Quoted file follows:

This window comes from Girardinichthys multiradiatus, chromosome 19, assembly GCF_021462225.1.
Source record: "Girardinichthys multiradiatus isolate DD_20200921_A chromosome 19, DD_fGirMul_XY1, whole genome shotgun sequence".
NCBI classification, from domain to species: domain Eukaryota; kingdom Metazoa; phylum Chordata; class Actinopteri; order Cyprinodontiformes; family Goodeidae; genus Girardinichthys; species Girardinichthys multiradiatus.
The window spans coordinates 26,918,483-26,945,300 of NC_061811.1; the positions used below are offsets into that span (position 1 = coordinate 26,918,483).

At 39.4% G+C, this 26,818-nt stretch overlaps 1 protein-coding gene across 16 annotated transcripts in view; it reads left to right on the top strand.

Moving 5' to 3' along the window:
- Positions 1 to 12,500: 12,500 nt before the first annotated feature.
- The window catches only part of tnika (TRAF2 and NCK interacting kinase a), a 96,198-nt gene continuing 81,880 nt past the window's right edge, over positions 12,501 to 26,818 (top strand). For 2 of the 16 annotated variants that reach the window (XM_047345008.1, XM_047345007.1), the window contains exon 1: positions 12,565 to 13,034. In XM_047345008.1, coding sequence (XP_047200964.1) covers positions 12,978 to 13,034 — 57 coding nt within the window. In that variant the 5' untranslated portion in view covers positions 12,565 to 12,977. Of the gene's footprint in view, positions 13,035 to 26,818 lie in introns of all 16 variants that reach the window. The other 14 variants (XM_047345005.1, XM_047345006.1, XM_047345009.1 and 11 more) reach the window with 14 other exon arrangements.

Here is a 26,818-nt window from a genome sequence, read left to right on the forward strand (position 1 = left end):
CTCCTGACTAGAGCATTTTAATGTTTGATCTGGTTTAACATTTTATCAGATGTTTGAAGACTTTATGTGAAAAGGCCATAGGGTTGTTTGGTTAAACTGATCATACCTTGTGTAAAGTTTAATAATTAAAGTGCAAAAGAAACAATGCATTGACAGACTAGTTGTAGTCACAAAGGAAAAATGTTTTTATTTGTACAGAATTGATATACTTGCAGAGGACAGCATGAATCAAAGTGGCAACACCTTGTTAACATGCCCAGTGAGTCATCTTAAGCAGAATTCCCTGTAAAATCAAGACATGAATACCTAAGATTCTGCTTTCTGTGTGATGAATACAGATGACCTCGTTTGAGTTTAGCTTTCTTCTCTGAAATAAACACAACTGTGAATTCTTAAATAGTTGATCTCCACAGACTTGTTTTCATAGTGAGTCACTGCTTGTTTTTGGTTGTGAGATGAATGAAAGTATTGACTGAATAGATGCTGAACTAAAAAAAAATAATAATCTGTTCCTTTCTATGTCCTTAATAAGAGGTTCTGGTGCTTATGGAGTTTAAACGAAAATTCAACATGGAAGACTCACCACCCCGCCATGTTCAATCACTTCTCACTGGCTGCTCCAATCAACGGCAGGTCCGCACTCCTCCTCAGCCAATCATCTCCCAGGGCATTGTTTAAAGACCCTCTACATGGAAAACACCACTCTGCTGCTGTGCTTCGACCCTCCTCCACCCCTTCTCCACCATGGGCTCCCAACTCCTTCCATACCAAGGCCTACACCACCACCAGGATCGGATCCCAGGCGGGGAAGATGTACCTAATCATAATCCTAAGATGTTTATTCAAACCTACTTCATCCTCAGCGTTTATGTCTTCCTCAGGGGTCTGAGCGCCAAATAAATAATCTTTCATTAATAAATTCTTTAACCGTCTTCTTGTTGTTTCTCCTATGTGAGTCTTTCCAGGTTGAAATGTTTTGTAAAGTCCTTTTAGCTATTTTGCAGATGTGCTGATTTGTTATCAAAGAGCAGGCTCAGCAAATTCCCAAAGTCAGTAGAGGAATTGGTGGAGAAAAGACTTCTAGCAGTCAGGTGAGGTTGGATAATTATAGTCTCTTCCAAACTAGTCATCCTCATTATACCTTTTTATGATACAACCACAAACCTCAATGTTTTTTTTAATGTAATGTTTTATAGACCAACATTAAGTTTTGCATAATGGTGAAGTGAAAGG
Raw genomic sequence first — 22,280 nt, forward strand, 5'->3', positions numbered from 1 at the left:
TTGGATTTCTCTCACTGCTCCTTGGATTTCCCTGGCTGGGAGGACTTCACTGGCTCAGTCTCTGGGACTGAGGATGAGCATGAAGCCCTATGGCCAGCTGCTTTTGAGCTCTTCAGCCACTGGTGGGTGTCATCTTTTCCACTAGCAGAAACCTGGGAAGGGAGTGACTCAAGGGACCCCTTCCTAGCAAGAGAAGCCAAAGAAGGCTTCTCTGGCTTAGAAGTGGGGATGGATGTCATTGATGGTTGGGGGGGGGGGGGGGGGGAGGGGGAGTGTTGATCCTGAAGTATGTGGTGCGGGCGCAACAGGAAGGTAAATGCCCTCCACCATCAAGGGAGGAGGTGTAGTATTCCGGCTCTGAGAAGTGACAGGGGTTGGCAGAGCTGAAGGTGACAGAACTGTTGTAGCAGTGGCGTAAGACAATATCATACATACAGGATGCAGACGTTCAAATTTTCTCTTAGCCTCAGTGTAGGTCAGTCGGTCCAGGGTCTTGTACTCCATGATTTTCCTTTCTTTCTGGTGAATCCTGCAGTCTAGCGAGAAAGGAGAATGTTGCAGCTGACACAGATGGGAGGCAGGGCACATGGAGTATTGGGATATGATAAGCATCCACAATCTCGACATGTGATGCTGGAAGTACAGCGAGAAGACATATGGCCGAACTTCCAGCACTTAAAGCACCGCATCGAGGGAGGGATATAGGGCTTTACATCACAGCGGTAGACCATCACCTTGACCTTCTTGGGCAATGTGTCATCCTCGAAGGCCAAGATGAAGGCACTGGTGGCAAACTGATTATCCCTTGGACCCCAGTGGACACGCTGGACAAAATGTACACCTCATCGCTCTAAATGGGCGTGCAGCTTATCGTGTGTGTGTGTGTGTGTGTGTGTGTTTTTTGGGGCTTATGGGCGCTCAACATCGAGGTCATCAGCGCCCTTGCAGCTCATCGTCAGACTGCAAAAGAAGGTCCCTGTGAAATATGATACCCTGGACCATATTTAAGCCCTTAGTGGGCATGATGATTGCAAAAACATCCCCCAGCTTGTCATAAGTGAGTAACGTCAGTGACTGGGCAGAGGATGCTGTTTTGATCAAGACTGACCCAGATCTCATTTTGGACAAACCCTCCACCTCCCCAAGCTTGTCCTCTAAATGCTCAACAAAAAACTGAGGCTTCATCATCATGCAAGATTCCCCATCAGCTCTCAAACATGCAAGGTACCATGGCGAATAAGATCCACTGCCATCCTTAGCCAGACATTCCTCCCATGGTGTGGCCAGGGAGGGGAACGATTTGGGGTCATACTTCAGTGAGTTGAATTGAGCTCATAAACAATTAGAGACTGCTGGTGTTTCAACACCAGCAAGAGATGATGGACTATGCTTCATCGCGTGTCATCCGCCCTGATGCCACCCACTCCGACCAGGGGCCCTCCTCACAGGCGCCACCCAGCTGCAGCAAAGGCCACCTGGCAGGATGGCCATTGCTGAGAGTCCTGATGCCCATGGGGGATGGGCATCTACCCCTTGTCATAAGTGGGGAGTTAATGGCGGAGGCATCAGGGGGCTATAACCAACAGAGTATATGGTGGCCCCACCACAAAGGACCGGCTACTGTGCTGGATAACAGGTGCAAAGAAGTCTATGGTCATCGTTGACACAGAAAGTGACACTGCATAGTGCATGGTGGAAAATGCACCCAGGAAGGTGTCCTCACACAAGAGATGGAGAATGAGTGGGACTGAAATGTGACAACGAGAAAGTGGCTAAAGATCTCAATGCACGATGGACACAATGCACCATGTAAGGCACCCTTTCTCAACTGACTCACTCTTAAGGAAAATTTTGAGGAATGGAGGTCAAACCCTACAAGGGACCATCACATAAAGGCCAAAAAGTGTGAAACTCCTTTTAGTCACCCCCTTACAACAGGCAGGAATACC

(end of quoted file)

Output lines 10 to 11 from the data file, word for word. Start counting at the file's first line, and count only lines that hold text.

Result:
CTCCTGACTAGAGCATTTTAATGTTTGATCTGGTTTAACATTTTATCAGATGTTTGAAGACTTTATGTGAAAAGGCCATAGGGTTGTTTGGTTAAACTGATCATACCTTGTGTAAAGTTTAATAATTAAAGTGCAAAAGAAACAATGCATTGACAGACTAGTTGTAGTCACAAAGGAAAAATGTTTTTATTTGTACAGAATTGATATACTTGCAGAGGACAGCATGAATCAAAGTGGCAACACCTTGTTAACATGCCCAGTGAGTCATCTTAAGCAGAATTCCCTGTAAAATCAAGACATGAATACCTAAGATTCTGCTTTCTGTGTGATGAATACAGATGACCTCGTTTGAGTTTAGCTTTCTTCTCTGAAATAAACACAACTGTGAATTCTTAAATAGTTGATCTCCACAGACTTGTTTTCATAGTGAGTCACTGCTTGTTTTTGGTTGTGAGATGAATGAAAGTATTGACTGAATAGATGCTGAACTAAAAAAAAATAATAATCTGTTCCTTTCTATGTCCTTAATAAGAGGTTCTGGTGCTTATGGAGTTTAAACGAAAATTCAACATGGAAGACTCACCACCCCGCCATGTTCAATCACTTCTCACTGGCTGCTCCAATCAACGGCAGGTCCGCACTCCTCCTCAGCCAATCATCTCCCAGGGCATTGTTTAAAGACCCTCTACATGGAAAACACCACTCTGCTGCTGTGCTTCGACCCTCCTCCACCCCTTCTCCACCATGGGCTCCCAACTCCTTCCATACCAAGGCCTACACCACCACCAGGATCGGATCCCAGGCGGGGAAGATGTACCTAATCATAATCCTAAGATGTTTATTCAAACCTACTTCATCCTCAGCGTTTATGTCTTCCTCAGGGGTCTGAGCGCCAAATAAATAATCTTTCATTAATAAATTCTTTAACCGTCTTCTTGTTGTTTCTCCTATGTGAGTCTTTCCAGGTTGAAATGTTTTGTAAAGTCCTTTTAGCTATTTTGCAGATGTGCTGATTTGTTATCAAAGAGCAGGCTCAGCAAATTCCCAAAGTCAGTAGAGGAATTGGTGGAGAAAAGACTTCTAGCAGTCAGGTGAGGTTGGATAATTATAGTCTCTTCCAAACTAGTCATCCTCATTATACCTTTTTATGATACAACCACAAACCTCAATGTTTTTTTTAATGTAATGTTTTATAGACCAACATTAAGTTTTGCATAATGGTGAAGTGAAAGG
Raw genomic sequence first — 22,280 nt, forward strand, 5'->3', positions numbered from 1 at the left: